Skip to main content

Do You Have Too Many Facebook Friends to Be Generous to Causes?

You, you’ve got thousands of followers on Twitter, hundreds of Facebook friends and an enviable Klout score as a result. And, according to some early research from Professor Kimberley Scharf at the University of Warwick in the UK, you’re probably a selfish SOB when it comes to donating to charities!

Scharf’s thinking is highlighted in her theoretical research paper, “Private Provision of Public Goods and Information Diffusion in Social Groups.” Scharf is an economist at the University of Warwick’s Centre for Competitive Advantage in the Global Economy.

“Information transmission about giving opportunities is undermined by free-riding incentives,” Scharf said in a press account. “I count on other neighbours to convey information and so save on the effort of doing it myself,” she said. “As well as relying on others to pass on information, it may also be true that people are even relying on others to donate.”

In economics a free-rider is someone who receives benefits from an activity, but doesn’t have to pay for it. Someone who sneaks into a movie theater or concert venue without paying is a free-rider. So, too, is the person who takes an apple off someone else's tree.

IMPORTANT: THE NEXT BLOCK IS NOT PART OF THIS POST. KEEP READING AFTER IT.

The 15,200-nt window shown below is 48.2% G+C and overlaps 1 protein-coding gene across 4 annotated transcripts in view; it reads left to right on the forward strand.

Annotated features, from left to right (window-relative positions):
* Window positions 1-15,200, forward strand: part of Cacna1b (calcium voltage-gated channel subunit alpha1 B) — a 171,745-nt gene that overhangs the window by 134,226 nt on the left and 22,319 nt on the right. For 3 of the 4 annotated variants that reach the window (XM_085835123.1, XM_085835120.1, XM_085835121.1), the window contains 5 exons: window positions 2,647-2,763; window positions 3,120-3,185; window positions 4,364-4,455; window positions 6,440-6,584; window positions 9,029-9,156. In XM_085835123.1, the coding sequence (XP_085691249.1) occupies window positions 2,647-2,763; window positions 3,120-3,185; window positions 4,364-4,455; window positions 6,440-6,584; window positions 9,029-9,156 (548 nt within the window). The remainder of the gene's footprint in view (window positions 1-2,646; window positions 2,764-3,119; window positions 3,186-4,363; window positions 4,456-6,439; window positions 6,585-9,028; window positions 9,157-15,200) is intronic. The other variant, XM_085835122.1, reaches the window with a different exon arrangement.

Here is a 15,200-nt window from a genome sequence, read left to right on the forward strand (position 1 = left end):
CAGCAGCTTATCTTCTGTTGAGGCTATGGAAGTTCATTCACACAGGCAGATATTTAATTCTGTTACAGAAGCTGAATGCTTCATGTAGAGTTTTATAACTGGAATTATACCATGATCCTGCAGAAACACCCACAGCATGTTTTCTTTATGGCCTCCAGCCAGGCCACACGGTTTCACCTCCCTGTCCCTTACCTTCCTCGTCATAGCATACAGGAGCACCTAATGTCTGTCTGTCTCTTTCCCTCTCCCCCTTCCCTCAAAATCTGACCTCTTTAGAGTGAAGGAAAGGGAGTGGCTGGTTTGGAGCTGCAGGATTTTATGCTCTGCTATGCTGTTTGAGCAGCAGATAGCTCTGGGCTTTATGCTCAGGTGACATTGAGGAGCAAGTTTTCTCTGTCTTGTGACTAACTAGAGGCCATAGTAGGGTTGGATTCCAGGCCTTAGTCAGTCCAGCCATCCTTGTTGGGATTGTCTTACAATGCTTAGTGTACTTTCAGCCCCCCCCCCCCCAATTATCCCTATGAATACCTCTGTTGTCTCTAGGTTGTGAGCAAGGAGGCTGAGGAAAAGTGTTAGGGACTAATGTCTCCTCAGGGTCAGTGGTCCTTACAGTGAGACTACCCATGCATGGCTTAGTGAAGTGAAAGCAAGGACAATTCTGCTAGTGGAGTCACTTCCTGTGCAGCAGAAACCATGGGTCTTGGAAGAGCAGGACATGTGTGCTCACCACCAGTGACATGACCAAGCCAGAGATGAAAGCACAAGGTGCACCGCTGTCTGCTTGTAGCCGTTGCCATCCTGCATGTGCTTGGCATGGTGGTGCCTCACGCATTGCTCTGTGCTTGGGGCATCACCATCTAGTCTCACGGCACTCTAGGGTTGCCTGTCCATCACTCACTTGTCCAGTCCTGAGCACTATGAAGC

Scharf's paper “describes a social proximity-based mechanism of information transmission in groups of individuals who consume a pure public good. In the mechanism we study, information about quality for alternative modes of provision of a public good can spread from one individual to the next just as it does for private goods.”

“However, unlike in the case of private goods, better informed individuals face positive incentives to incur private costs in order to transmit information to their less informed neighbours, because this can bring about an increase in collective provision, the benefits of which they partake in.”

“In this setting, the sharing of information has the characteristics of a local public good that is confined within individual social neighbourhoods, even when voluntary contributions fund the provision of a pure public good that spans all neighbourhoods."

“Thus, incentives to engage in costly fundraising are stronger when social neighbourhoods are smaller; consequently, large societies composed of comparatively small social neighbourhoods can sustain comparatively higher levels of private provision of collective goods,” Scharf writes in the paper’s introduction.

What are the implications of Scharf’s theory for cause marketers and fundraisers?

One of them might be to think hard about courting those people who are the connectors of the broadest sort. It could be that they’re too connected with everyone else to really connect with your cause in a meaningful way. For me this really rings true in big cities where you might be able to get people to one of your events, but you might not be able to get them to actually care about your cause.

Scharf's introduction suggests a second implication; moving from broadcasting to narrowcasting. When the ‘neighborhood’ as she calls the social network is small, there’s greater onus on you to be the helping hand. If my next-door neighbor asks for a favor, I’ve far more likely to grant it than I am to the neighbor who lives only a block away and far more likely to grant that favor than I am to the neighbor who lives a mile away.